eQuality by Blanck, Peter
Cambridge University Press, 01 January 2014
Hardback, 467 pages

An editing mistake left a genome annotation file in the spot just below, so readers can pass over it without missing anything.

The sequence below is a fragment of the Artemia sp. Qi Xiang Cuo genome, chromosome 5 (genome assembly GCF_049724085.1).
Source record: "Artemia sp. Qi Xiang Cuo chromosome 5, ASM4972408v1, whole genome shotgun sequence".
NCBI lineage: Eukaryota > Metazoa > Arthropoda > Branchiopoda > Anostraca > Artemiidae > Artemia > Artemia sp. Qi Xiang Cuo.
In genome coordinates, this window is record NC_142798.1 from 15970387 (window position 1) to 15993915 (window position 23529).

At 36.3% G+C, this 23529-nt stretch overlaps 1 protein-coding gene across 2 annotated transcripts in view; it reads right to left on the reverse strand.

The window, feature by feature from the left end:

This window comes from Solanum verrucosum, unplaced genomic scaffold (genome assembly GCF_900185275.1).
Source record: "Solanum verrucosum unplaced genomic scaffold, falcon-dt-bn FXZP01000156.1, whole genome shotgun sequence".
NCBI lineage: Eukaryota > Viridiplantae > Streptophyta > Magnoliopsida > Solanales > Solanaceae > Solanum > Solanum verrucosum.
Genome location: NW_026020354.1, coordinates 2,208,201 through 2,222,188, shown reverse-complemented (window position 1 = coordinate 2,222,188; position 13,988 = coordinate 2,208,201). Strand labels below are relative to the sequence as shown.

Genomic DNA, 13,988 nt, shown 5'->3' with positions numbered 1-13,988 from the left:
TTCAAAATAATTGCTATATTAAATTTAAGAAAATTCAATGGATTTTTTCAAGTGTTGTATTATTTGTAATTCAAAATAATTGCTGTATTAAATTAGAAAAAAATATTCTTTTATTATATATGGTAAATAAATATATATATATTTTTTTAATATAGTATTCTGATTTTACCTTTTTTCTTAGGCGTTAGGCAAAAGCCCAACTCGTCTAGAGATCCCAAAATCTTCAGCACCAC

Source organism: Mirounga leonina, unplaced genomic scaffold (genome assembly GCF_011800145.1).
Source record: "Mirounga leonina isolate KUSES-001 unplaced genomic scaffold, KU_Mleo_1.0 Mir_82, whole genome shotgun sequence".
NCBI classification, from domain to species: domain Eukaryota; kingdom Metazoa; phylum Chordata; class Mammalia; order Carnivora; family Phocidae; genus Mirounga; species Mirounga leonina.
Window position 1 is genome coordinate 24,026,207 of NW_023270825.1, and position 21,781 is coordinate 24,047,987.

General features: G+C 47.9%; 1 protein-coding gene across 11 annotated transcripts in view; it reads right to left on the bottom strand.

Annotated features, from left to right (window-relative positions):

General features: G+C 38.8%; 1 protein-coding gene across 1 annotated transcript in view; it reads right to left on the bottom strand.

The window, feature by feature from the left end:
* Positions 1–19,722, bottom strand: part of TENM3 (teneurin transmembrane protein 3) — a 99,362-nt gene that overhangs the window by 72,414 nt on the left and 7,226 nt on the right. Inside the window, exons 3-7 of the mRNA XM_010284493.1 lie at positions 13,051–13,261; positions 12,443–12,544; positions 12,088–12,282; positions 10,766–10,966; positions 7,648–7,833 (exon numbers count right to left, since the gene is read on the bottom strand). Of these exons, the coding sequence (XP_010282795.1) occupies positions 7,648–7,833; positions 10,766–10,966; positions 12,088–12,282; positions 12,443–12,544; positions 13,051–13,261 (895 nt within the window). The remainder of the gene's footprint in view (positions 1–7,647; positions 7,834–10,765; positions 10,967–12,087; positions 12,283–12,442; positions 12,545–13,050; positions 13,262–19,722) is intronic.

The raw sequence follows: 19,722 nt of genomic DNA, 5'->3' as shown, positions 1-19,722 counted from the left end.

Never before have the civil rights of people with disabilities aligned so well with developments in information and communication technology. The center of the technology revolution is the Internet's World Wide Web, which fosters unprecedented opportunities for engagement in democratic society. The Americans with Disabilities Act likewise is helping to ensure equal participation in society by people with disabilities. Globally, the Convention on the Rights of Persons with Disabilities further affirms that persons with disabilities are entitled to the full and equal enjoyment of fundamental personal freedoms. This book is about the lived struggle for disability rights, with a focus on Web equality for people with cognitive disabilities, such as intellectual disabilities, autism, and print-related disabilities. The principles derived from the right to the Web - freedom of speech and individual dignity -are bound to lead toward full and meaningful involvement in society for persons with cognitive and other disabilities.